Broadway through Downtown Wisconsin Dells west to Superior Street.

Field Trip Guide (Part 2)

By Kevin Patrick

Downtown Wisconsin Dells

Downtown Wisconsin Dells is best explored on foot starting from the Milwaukee Road Depot on La Crosse Street. The depot was rebuilt in 1989 after a train derailment destroyed the original 1857 station. The Hile House was across La Crosse Street at the Wis Dells Visitor & Convention Bureau, and the Helland Hotel was on the site of Dells Bells Wedding Chapel.

Minirama was a scale model version of Wisconsin Dells complete with moving trains and boats that operated on Broadway
from 1960 to 1969. Dairyland Fudge next door was decreed the “official fudge” of the 1964-65 New York’s World’s Fair.

Stanton’s old Palm Garden and Hiawatha Bar is one block north at Broadway & La Crosse, operating as the Showboat Saloon since 1965. The 1929 Spanish Colonial Upper Dells Boat Landing is across Broadway. The Haunted Mansion on Broadway east of Eddy Street was built as the Post Card Shop in the 1920s, becoming Bennett’s Minirama from 1960 to 1969.

Nig’s Bar in the Neoclassical Kilbourn State Bankbuilding.

Nig’s Bar is in the old Neoclassical Kilbourn State Bank building at Broadway & Superior although the original “Have a swig with Nig” Normandie Bar was across Broadway at what has been Monk’s Bar since 1962. The original Monk’s opened at 173 Oak Street in 1947. The preserved H.H. Bennett Studio (1865-1998) is just east of Nig’s. A collection of postwar in-fill motels still operate north of Broadway between River Rd. and Oak St. including the Top Hat, River Road, White Rose, Parkway, and Finch.

Opened in 1907, Stanton’s Palm Garden operated as the Sweet Shop during 1920s Prohibition, then as the Hiawatha Bar, and since 1965 as the Showboat Saloon.

Vine Street Cabin Courts – Wisconsin Dells

By 1924 auto tourists could follow the blazes of the Black and Yellow Trail from Chicago through Milwaukee and Kilbourn (Wisconsin Dells) to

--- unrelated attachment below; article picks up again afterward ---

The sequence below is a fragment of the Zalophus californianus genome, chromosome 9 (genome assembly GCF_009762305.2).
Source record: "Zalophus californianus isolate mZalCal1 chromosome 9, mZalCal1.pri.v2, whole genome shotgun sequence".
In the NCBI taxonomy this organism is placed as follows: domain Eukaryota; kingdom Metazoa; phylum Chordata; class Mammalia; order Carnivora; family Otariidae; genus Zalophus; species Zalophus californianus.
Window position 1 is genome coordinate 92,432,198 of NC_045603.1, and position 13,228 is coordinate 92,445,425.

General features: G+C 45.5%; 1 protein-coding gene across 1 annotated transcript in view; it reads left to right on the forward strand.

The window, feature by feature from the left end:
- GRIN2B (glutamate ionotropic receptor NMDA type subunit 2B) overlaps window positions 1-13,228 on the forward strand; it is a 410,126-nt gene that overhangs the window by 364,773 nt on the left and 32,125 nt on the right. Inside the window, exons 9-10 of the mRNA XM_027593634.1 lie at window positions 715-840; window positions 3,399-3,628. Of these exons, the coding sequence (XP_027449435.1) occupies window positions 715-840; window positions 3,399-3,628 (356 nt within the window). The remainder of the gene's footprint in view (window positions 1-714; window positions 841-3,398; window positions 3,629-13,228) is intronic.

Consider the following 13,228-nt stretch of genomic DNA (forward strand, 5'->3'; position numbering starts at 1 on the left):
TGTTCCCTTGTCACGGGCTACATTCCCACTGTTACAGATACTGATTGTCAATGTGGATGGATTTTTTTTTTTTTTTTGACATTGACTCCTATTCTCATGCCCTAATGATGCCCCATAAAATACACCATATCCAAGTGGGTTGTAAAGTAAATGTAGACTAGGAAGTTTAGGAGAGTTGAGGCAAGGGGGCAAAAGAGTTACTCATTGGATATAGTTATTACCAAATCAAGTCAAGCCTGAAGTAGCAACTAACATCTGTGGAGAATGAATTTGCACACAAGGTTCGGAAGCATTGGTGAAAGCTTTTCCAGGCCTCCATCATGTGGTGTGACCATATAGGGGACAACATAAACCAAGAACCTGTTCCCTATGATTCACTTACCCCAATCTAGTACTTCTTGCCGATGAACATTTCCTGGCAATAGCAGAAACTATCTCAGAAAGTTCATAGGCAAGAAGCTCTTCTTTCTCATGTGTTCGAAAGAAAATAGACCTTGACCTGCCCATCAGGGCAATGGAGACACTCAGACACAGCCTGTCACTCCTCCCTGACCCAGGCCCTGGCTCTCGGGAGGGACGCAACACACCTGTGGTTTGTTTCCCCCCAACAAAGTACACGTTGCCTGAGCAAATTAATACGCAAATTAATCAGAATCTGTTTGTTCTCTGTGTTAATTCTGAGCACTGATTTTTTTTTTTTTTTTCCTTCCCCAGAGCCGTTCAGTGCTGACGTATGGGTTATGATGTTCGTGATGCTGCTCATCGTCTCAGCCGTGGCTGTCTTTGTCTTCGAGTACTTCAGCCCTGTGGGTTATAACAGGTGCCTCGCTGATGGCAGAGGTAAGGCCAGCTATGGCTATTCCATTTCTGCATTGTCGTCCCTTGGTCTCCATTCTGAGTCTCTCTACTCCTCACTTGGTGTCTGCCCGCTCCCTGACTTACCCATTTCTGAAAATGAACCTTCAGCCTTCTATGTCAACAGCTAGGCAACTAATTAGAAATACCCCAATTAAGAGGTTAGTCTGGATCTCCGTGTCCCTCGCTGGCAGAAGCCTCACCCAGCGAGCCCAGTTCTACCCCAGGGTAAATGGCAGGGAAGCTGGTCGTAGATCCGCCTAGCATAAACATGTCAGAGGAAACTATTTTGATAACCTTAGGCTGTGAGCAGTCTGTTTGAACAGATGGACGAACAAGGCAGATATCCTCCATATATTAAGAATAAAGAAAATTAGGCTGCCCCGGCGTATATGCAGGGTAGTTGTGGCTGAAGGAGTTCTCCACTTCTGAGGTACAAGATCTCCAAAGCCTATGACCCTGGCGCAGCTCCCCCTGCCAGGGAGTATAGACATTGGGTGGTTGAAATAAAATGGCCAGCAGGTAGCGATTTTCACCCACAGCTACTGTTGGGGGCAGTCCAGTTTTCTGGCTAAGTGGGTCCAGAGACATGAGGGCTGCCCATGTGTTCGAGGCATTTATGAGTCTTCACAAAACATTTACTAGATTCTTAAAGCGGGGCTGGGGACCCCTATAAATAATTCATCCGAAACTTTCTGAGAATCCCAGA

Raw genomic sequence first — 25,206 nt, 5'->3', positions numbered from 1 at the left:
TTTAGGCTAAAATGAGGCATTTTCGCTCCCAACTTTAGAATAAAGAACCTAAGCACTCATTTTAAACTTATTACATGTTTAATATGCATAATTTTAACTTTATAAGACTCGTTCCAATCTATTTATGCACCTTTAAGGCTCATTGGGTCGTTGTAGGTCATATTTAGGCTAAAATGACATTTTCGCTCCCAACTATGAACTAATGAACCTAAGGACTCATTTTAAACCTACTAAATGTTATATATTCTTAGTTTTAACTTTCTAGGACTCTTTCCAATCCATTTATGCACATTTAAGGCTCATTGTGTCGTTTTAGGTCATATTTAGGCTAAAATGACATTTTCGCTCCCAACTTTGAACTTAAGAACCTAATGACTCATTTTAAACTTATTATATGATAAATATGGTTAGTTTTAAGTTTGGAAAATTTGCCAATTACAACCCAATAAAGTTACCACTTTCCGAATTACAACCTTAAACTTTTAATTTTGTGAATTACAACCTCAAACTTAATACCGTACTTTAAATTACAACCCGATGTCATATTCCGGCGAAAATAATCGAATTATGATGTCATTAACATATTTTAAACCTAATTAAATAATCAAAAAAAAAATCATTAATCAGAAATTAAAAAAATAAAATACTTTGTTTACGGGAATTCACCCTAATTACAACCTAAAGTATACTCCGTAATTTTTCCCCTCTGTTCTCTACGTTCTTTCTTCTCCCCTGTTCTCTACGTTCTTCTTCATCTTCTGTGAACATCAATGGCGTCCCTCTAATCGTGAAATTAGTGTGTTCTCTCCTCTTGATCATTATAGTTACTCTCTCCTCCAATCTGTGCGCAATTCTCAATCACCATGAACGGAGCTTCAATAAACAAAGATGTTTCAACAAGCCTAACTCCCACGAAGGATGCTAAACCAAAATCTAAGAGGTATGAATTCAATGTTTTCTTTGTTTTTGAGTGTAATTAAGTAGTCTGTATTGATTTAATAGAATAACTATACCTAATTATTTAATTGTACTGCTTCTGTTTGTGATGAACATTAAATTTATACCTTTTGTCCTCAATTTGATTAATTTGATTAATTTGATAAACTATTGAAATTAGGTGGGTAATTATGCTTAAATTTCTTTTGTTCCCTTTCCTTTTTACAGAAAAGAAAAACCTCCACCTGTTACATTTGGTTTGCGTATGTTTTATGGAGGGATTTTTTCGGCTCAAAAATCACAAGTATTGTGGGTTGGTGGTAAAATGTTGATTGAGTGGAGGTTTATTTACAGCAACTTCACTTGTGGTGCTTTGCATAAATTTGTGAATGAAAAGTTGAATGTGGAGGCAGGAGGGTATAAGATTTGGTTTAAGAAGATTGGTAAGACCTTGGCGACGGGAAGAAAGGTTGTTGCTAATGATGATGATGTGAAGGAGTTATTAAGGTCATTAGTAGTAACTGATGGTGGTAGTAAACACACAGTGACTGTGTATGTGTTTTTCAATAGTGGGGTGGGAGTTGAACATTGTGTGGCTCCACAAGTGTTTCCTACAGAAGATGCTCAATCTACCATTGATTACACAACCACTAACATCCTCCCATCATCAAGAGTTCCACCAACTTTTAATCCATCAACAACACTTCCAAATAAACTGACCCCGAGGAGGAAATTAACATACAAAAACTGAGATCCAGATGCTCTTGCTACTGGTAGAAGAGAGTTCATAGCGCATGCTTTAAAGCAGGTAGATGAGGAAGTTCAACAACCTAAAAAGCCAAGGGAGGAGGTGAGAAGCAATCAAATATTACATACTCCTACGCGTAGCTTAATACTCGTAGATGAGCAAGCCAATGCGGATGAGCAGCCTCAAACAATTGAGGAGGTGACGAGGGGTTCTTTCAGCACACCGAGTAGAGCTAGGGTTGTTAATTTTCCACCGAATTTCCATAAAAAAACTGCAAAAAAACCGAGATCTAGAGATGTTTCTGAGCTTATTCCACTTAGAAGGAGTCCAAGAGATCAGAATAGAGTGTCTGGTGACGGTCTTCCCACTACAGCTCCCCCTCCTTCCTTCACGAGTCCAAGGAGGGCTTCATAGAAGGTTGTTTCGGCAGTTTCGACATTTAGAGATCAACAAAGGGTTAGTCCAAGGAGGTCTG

Yellowstone National Park via the Black Hills. Established in 1919, the Black and Yellow Trail served the territory not served by the 1912 Yellowstone Trail, which crossed Wisconsin farther north. The Black and Yellow entered Kilbourn from the southeast, north up Vine Street then west on Broadway.

Whitehouse Cottages were the less formal alternative to the Whitehouse Hotel on Capital Street before World War II. After the war a windmill was added to the office and the cabin court became the Dutch Mill Motor Court. The windmill has been lost, but the cabin court survives.

The national Federal Route system established in 1926 marked the Black and Yellow Trail as US 16 west across Wisconsin from Milwaukee following the same Vine to Broadway route through Kilbourn. As soon as tourists entered town at Spring Hill they encountered a string of Vine Street cabin courts and cottage gas stations.

Rainbow Cabin Court, Spring Hill De Luxe Bungalows, and Wolfram’s Cabins all added motel strips after World II.

Although some small motel strips were added after World War II, Vine Street was left stranded in the 1950s by the relocation of US 16 to the new bypass that allowed it to enter town over East Broadway. Although this old cabin court strip has largely reverted back to a residential neighborhood, remnants survive. Cabins and motel rooms can still be rented at Spring Hill, Dutch Mill and Rainbow, and buildings still stand at Wolfram’s, Aztec, Drew’s, and the Komfort Kabin Kourt where – amazingly– the Shell “Wee Hoose” has survived.

The Komfort Kabin Kourt’s “Wee Hoose” Shell station still stands at Vine Street and Washington Avenue.

East Broadway Motel Strip – Wisconsin Dells

The East Broadway Motel Strip was grafted onto Wisconsin Dells in the 1950s when the opening of the east side bypass relocated US 16 to Broadway from Vine Street. There was precedent before World War II when houses along Broadway were converted into tourist homes and larger properties on the east edge of town added cabins.

TOP: Fitzgerald’s Modern Rooms at 501 Broadway was a tourist home replaced the two-block, two-story Fitzgerald Motel.
BOTTOM: At the time of this 1927 photo, Black Oak Cottages was operating just east of the Schofield Hotel. The house still stands squeezed between the Indian Trail Motel and Amber’s Hideaway.

The Blackhawk Cottage Court at Broadway & Race Street has been converted into a motel court (above); and The Frozen Bear at Broadway & Elm Street operates out of an old Pure Oil gas station.

After World War II, Modernist motel blocks with built-in swimming pools heralded by neon metal box signs replaced or crowded out the older treeshaded cabin courts.

Colonel Robert Schofield was another Civil War veteran who lived out his life in Wisconsin Dells after the war. In 1883 he opened the Schofield Cottage Hotel on the east edge of town where these auto tourists were photographed in 1929 (left). Motel blocks and a swimming pool were added in the 1950s and 1960s when the name was changed to the Indian Trail Motel.

End Part 2

Part 1
Part 2
Part 3

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